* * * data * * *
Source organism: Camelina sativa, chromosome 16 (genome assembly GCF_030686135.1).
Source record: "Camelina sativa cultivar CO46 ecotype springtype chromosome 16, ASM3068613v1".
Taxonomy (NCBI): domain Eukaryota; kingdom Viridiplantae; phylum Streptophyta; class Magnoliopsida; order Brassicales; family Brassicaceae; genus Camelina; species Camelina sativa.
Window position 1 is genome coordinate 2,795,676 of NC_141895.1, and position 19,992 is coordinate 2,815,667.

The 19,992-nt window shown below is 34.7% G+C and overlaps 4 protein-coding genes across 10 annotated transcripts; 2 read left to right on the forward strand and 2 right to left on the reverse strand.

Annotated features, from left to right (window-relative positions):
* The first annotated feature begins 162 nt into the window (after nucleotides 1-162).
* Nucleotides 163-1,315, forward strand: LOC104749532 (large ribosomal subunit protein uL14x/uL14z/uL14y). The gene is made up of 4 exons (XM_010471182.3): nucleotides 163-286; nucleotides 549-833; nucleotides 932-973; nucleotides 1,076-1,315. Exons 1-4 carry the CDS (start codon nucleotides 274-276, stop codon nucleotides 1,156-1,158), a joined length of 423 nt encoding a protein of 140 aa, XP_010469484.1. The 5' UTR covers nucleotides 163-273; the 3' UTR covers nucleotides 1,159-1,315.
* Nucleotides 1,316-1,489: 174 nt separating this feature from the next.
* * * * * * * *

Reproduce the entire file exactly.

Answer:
Source organism: Camelina sativa, chromosome 16 (genome assembly GCF_030686135.1).
Source record: "Camelina sativa cultivar CO46 ecotype springtype chromosome 16, ASM3068613v1".
Taxonomy (NCBI): domain Eukaryota; kingdom Viridiplantae; phylum Streptophyta; class Magnoliopsida; order Brassicales; family Brassicaceae; genus Camelina; species Camelina sativa.
Window position 1 is genome coordinate 2,795,676 of NC_141895.1, and position 19,992 is coordinate 2,815,667.

The 19,992-nt window shown below is 34.7% G+C and overlaps 4 protein-coding genes across 10 annotated transcripts; 2 read left to right on the forward strand and 2 right to left on the reverse strand.

Annotated features, from left to right (window-relative positions):
* The first annotated feature begins 162 nt into the window (after nucleotides 1-162).
* Nucleotides 163-1,315, forward strand: LOC104749532 (large ribosomal subunit protein uL14x/uL14z/uL14y). The gene is made up of 4 exons (XM_010471182.3): nucleotides 163-286; nucleotides 549-833; nucleotides 932-973; nucleotides 1,076-1,315. Exons 1-4 carry the CDS (start codon nucleotides 274-276, stop codon nucleotides 1,156-1,158), a joined length of 423 nt encoding a protein of 140 aa, XP_010469484.1. The 5' UTR covers nucleotides 163-273; the 3' UTR covers nucleotides 1,159-1,315.
* Nucleotides 1,316-1,489: 174 nt separating this feature from the next.